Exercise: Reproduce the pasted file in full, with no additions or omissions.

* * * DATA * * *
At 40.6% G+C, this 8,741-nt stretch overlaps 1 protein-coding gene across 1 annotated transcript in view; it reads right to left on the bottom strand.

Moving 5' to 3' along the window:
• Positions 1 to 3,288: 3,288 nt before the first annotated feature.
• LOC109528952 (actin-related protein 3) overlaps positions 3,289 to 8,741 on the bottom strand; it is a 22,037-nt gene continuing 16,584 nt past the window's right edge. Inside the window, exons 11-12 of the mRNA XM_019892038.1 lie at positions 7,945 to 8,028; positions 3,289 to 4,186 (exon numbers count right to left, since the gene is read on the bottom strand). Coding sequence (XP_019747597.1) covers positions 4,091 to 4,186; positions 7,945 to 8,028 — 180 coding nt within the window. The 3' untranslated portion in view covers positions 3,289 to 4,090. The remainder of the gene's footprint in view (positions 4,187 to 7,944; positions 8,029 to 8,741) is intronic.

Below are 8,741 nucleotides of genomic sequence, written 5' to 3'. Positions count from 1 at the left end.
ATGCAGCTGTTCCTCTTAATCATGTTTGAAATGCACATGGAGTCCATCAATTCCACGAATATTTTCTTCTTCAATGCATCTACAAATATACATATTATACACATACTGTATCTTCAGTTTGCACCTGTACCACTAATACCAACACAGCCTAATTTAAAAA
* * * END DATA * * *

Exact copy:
At 40.6% G+C, this 8,741-nt stretch overlaps 1 protein-coding gene across 1 annotated transcript in view; it reads right to left on the bottom strand.

Moving 5' to 3' along the window:
• Positions 1 to 3,288: 3,288 nt before the first annotated feature.
• LOC109528952 (actin-related protein 3) overlaps positions 3,289 to 8,741 on the bottom strand; it is a 22,037-nt gene continuing 16,584 nt past the window's right edge. Inside the window, exons 11-12 of the mRNA XM_019892038.1 lie at positions 7,945 to 8,028; positions 3,289 to 4,186 (exon numbers count right to left, since the gene is read on the bottom strand). Coding sequence (XP_019747597.1) covers positions 4,091 to 4,186; positions 7,945 to 8,028 — 180 coding nt within the window. The 3' untranslated portion in view covers positions 3,289 to 4,090. The remainder of the gene's footprint in view (positions 4,187 to 7,944; positions 8,029 to 8,741) is intronic.

Below are 8,741 nucleotides of genomic sequence, written 5' to 3'. Positions count from 1 at the left end.
ATGCAGCTGTTCCTCTTAATCATGTTTGAAATGCACATGGAGTCCATCAATTCCACGAATATTTTCTTCTTCAATGCATCTACAAATATACATATTATACACATACTGTATCTTCAGTTTGCACCTGTACCACTAATACCAACACAGCCTAATTTAAAAA